Murat stands, clearly bored with this ‘women stuff’ and takes himself off to Orman Kampi.

Another daughter in law, Ozlem, wanders up from the house downstairs. She is a first cousin from Urfa who recently married brother in law Hussein.  Murat had strongly advised Hussein against this marriage, not because Ozlem was a cousin but because Hussein had only just got out of the army where he had seen quite a lot of action. This can obviously screw with your head and Murat’s concern was that when Hussein got used to the real world again he may change his mind and this would cause a family war. It’s happened before in this family.  There were other reasons; Hussein had no real job to come out to and no real prospects of one and that’s not an ideal start to any marriage is it? Still, here in the village, what you have is shared so they won’t go hungry.

From thisOzlem takes parsley and spring onions from the fridge and starts chopping.  Zebiha lays a sofra (tablecloth) on the floor, takes out an aluminium dish from the cupboard and fills it with bulgur wheat, chopped tomatoes and diced onions.

‘’Ne yapacak’’ I say, asking her what she is making

‘’Domatesli cig kofte’’ she says

She adds salt and spices to the dish and sits on the floor, mixing it all together with her hands.

Before the mix is complete, Ozlem adds the ingredients she has been chopping along with some oil then starts making Ayran.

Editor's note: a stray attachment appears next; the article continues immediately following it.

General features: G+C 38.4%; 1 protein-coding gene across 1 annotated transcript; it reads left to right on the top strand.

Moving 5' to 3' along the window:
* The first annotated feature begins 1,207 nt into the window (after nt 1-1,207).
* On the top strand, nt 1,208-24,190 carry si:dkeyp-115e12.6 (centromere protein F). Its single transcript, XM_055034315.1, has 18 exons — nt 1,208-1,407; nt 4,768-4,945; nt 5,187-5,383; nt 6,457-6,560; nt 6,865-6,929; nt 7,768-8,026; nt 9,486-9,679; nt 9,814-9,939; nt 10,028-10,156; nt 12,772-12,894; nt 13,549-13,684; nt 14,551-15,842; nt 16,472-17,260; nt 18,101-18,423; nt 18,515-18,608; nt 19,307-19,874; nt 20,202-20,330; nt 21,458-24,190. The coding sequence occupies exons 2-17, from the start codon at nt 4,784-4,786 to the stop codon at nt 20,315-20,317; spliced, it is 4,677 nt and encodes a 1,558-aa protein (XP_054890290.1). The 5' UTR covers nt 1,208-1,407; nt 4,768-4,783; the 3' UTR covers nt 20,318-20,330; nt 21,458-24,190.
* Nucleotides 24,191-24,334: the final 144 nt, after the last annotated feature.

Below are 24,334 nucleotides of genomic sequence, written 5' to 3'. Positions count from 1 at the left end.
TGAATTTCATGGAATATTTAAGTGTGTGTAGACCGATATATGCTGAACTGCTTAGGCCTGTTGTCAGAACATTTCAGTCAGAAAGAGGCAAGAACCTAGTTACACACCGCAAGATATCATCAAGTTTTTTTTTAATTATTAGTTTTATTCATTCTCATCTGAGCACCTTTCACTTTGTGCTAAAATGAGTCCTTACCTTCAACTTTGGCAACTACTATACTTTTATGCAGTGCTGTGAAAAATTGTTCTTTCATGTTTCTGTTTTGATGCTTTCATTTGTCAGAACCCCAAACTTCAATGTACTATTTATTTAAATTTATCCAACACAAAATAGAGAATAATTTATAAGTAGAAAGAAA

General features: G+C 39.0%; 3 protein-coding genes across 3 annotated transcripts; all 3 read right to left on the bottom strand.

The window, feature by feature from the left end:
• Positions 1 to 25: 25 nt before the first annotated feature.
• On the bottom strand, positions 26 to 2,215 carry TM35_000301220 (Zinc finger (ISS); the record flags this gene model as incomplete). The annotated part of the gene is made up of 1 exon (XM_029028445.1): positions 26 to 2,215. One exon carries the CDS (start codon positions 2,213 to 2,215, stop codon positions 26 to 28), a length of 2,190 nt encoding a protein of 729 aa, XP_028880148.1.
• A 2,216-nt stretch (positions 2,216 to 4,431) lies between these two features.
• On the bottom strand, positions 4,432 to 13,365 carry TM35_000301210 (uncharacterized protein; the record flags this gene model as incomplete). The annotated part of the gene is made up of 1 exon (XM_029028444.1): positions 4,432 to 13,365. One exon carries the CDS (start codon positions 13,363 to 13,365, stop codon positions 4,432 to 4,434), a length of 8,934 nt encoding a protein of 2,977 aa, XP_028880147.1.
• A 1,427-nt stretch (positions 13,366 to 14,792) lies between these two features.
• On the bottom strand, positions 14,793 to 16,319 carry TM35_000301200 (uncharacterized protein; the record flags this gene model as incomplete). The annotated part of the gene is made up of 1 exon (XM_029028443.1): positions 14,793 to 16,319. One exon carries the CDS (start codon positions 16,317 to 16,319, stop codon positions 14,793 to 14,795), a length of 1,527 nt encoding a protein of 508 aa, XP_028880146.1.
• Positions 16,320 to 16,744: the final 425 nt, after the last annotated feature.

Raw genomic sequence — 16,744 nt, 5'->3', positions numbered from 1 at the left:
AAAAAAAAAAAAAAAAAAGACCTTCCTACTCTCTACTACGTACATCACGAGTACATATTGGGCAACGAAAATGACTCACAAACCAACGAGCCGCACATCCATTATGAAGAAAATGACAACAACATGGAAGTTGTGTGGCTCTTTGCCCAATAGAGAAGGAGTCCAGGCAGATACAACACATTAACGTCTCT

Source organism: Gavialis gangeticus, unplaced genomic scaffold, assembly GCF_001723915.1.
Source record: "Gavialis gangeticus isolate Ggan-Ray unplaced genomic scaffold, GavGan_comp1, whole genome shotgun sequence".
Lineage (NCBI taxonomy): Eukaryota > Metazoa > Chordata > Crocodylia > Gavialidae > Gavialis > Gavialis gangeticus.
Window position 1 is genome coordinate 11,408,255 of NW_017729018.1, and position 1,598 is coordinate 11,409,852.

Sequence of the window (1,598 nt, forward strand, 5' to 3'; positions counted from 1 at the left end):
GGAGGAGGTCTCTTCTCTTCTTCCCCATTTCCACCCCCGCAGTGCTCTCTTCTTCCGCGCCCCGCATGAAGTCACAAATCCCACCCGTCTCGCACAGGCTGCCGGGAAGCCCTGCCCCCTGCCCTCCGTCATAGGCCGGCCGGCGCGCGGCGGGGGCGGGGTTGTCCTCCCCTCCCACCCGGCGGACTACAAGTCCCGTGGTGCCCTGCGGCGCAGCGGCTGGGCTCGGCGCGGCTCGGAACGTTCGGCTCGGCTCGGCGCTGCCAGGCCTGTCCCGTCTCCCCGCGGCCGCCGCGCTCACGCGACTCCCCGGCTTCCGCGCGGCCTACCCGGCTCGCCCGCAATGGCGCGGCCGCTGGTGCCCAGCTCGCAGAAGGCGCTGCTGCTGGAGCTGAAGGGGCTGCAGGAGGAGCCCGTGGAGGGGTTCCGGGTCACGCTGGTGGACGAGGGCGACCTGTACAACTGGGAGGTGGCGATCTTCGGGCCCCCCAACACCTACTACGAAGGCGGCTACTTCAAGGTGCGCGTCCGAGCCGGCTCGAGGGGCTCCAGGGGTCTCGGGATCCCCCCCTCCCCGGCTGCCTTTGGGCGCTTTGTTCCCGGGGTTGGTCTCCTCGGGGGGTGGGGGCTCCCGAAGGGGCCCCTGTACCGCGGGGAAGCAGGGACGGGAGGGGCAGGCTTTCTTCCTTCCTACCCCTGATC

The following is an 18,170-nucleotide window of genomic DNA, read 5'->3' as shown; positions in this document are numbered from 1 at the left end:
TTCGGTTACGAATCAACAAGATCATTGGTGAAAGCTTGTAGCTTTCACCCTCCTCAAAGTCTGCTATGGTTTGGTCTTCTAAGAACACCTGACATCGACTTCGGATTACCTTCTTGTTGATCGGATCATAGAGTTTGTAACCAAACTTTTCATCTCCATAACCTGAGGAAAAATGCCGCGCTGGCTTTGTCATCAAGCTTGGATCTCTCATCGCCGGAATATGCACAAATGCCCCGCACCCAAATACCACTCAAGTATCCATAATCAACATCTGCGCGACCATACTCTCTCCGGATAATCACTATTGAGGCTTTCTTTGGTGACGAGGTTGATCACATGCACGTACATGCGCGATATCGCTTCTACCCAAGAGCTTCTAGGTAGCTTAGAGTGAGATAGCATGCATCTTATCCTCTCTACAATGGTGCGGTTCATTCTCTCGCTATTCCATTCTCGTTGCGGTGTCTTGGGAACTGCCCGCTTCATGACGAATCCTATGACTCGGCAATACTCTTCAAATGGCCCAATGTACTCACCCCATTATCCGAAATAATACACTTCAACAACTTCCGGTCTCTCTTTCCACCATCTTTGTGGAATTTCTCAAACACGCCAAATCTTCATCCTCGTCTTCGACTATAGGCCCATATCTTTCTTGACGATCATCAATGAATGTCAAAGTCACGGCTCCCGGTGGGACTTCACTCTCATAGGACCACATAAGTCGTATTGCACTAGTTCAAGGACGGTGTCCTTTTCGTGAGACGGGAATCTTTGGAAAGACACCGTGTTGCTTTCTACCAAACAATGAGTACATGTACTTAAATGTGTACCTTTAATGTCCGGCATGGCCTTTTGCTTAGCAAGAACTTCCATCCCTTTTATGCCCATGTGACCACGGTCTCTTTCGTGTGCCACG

All the washing is now blowing in the breeze and Dursin in on her knees in the kitchen with a cloth, cleaning up any speck of stray bulgur or parsley that the girls have missed.

Nom NomBrother in laws and cousins wander in, join us around the sofra and we all eat and chat and somehow end up talking about snake and scorpion bites.  Not a great subject as I have brought some herbs with me to plant up in Hassan Amca’s garden later; Now I’m home, I can start making this years herbal teas and tinctures.

After lunch I take a walk outside and chase the chickens.  The mother hen has eight babies that are running around on their tiny little legs chirping, seven black and one white. She does not take kindly to me following them so closely and tells me so by turning on me and furiously clucking ‘’get away from my babies you giant’’ – I think that’s what she says anyway.



Having done all her chores, Dursin comes with me to Hassan Amca’s house where we sit drinking yet more tea and watch Islim (Hassan’s wife) gather kindling for the outside oven as their son Yusuf tries to get me to play ball.

Hassan and I walk over to his garden where lined up in neat rows and irrigated with lengths of black hosepipe are tomatoes, peppers and aubergines, none of which has fruit as yet. He finds me a corner by the gate next to his nane (mint), starts chopping away at the earth with a pick axe and before you know it, my green bits are in, watered and basking in the sun with not a snake or scorpion in sight

Murat returns and the rest of the afternoon is spent under Hassan’s grapevine, eating cherries and watermelon while talking about the past.

At dinner time, various family members wander in we end up with thirteen around the sofra eating Dursin’s lahmacan and Islim’s kizatma.

I end the day much like I started it; with a smile on my face 🙂

Here are a few photos from the day and a little clip of mother hen and her chicks